Carol Hofmann Thompson, 70, of Colts Neck Township died Dec. 5, at home after suffering a stroke in October. She was a brilliant show jumper who was a mentor to young people in her subsequent career as a trainer.
During her time with the U.S. Equestrian Team in the 1960s and early 1970s, she won classes at Hickstead, Dublin and Ostend, Belgium. In 1968, she had a major triumph with a victory in the grand prix of Rotterdam, and was the alternate for the Olympics that year. Her riding skill was matched by her stable management prowess, with everything guided by her devotion to her horses and a tireless work ethic.
The daughter of Mary and Philip Hofmann, Mrs. Thompson was born on Dec. 26, 1942 and grew up in North Branch, N.J., where she was an A-rated Pony Clubber and did some eventing. The whole Hofmann family was active with the Essex Foxhounds. Mrs. Thompson showed both hunters and jumpers, using reclaimed "rescue" horses for many years.
She finished second in the 1958 AHSA Medal and ASPCA Maclay finals. Two years before that, at the National Horse Show, she won the U.S. Equestrian Team Combined Test, in which riders competed in both dressage, at New York's Squadron A Armory, and then show jumping, at Madison Square Garden.
After her father spent what was at the time the magnificent sum of $1,000 to buy The Kitten for her in the 1950s, she became a very serious contender in the junior jumper ranks.
Following a brief stint at Bennett College, she decided to focus on riding instead of school, and went into training with U.S. Equestrian Team.
The team experience set the stage for Mrs. Thompson's many accomplishments and honors, including induction into the National Show Hunter Hall of Fame.
There she worked with U.S. show jumping coach Bertalan de Nemethy.
Her mounts for her European tours with the team included Out Late, who was by the legendary jumper sire, Bonne Nuit, and Can't Tell, a cleverly named combination of horses. She also went on to do well with Salem, an ex-racehorse who was a big winner at the National Horse Show. Her consistent performances led to her being named the American Horse Shows Association's Horsewoman of the Year for 1968.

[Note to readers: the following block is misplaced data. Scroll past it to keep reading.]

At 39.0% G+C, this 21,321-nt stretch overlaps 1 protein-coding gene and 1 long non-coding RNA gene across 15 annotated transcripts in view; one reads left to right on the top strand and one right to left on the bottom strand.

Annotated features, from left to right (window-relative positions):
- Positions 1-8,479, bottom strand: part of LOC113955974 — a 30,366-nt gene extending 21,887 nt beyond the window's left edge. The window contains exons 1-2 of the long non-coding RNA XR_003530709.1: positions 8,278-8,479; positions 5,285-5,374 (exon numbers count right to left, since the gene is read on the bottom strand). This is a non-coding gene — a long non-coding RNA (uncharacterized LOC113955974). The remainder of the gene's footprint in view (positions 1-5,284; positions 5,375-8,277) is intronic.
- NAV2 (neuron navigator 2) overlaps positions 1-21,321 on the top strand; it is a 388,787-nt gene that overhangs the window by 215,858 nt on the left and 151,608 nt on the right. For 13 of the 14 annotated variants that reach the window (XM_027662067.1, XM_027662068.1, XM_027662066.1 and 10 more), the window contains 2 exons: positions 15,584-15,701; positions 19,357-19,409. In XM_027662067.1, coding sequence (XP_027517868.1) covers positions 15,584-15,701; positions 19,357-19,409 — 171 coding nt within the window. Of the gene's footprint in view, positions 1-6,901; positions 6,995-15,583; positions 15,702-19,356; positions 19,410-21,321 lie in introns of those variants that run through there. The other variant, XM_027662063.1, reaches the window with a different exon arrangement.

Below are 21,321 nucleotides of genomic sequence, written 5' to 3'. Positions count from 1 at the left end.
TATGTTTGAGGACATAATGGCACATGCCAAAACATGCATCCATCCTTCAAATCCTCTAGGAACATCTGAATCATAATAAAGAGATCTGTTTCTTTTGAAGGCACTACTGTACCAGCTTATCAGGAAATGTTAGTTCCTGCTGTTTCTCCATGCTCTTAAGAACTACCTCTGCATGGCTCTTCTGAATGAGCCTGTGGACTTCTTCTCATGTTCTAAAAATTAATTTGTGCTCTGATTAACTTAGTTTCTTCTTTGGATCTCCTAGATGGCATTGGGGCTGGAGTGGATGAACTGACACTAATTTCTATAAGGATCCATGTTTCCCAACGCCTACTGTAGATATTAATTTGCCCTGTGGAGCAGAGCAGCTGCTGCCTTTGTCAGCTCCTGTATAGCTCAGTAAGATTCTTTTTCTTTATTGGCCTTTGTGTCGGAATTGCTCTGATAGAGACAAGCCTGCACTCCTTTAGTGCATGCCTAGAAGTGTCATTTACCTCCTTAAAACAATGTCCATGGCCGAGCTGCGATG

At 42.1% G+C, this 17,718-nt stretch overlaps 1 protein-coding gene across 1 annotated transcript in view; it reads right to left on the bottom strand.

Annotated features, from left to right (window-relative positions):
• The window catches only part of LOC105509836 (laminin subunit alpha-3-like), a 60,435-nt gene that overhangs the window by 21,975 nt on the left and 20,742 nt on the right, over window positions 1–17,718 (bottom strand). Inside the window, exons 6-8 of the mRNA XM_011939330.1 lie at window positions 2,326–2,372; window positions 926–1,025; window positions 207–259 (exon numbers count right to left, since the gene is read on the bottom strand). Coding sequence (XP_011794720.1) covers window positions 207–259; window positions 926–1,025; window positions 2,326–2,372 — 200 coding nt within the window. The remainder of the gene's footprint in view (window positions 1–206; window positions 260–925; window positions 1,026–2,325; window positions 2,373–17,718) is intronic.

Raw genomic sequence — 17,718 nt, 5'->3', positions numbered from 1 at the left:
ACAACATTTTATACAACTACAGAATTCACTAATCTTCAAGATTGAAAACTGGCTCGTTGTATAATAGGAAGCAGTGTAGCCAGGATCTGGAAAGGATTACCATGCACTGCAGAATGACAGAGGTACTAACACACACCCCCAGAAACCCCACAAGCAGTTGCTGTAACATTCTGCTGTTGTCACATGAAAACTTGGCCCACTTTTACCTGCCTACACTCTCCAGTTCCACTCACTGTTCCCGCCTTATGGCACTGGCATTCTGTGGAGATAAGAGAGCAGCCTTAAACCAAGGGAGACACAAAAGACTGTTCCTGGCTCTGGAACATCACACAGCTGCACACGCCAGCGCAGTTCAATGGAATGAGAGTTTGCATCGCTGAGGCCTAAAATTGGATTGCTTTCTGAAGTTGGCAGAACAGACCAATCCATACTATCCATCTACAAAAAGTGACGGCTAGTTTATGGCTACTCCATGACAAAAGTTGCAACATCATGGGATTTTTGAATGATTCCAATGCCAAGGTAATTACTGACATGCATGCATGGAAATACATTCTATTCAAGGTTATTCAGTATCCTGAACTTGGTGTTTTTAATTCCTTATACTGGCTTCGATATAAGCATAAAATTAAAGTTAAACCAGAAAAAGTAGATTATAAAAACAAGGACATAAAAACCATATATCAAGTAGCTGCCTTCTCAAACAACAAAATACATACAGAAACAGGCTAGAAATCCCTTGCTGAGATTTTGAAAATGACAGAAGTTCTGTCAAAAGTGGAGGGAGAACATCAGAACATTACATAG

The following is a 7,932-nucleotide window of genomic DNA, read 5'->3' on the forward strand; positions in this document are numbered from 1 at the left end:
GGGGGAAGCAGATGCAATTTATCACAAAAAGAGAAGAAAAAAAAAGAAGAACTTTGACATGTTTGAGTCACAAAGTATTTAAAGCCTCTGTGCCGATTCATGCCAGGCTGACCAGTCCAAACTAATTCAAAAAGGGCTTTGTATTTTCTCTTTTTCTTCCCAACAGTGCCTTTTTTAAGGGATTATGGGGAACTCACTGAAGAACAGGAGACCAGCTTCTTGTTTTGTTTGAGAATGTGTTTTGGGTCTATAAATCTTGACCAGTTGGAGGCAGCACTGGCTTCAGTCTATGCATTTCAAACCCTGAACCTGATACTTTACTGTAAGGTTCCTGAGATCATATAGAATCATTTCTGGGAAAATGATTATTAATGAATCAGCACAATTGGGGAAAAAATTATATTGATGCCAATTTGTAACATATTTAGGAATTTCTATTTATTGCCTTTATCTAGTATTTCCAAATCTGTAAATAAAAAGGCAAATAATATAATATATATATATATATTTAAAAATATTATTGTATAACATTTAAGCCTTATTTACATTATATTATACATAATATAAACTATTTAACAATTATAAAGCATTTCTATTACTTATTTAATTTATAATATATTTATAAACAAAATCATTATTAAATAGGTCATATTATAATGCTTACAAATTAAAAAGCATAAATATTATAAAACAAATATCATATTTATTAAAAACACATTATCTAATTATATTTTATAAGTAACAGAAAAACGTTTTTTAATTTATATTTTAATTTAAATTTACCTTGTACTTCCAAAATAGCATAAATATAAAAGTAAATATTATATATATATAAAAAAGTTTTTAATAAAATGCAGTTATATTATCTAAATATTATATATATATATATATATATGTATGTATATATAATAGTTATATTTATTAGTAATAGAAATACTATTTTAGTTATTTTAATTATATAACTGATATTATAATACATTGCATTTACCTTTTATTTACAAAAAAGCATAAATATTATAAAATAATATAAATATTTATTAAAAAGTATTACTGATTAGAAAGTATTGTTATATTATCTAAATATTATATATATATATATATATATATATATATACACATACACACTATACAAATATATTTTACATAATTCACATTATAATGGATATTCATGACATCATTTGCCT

After the Olympics that year, she went to Aiken, S.C., for what she thought would be a quiet winter, but turned out to be much more lively than she had envisioned. It was there that she met J. Willard Thompson, a thoroughbred racehorse trainer who eventually would become her husband.
They operated Quiet Winter Farm in Colts Neck. Mrs. Thompson competed well into the 1990s until a trail accident in which she cracked three vertebrae ended her showing career. She took on Callan Solem as a working student after leasing a horse to her while she was still a junior. Solem became the stable's rider, and during her partnership with Mrs.Thompson, they had great success with a number of horses, including Mianta and Allison.
In addition to her husband and sister, Mrs. Thompson leaves two nephews, Hans Richter of California and Philip Richter of New York; two grand-nieces, Maxine and Margot Richter in California; stepsons Stewart and Glenn Thompson; stepdaughter, Julia Dyer; and step grandson Parker Thompson, the assistant manager at Quiet Winter.
Contributions in her memory may be made to the U.S. Equestrian Team Foundation's Gladstone Fund, which is dedicated for upkeep of the facility. A celebration of her life will be held sometime this spring in New Jersey. Higgins Memorial Home, 20 Center St., Freehold is in charge of arrangements.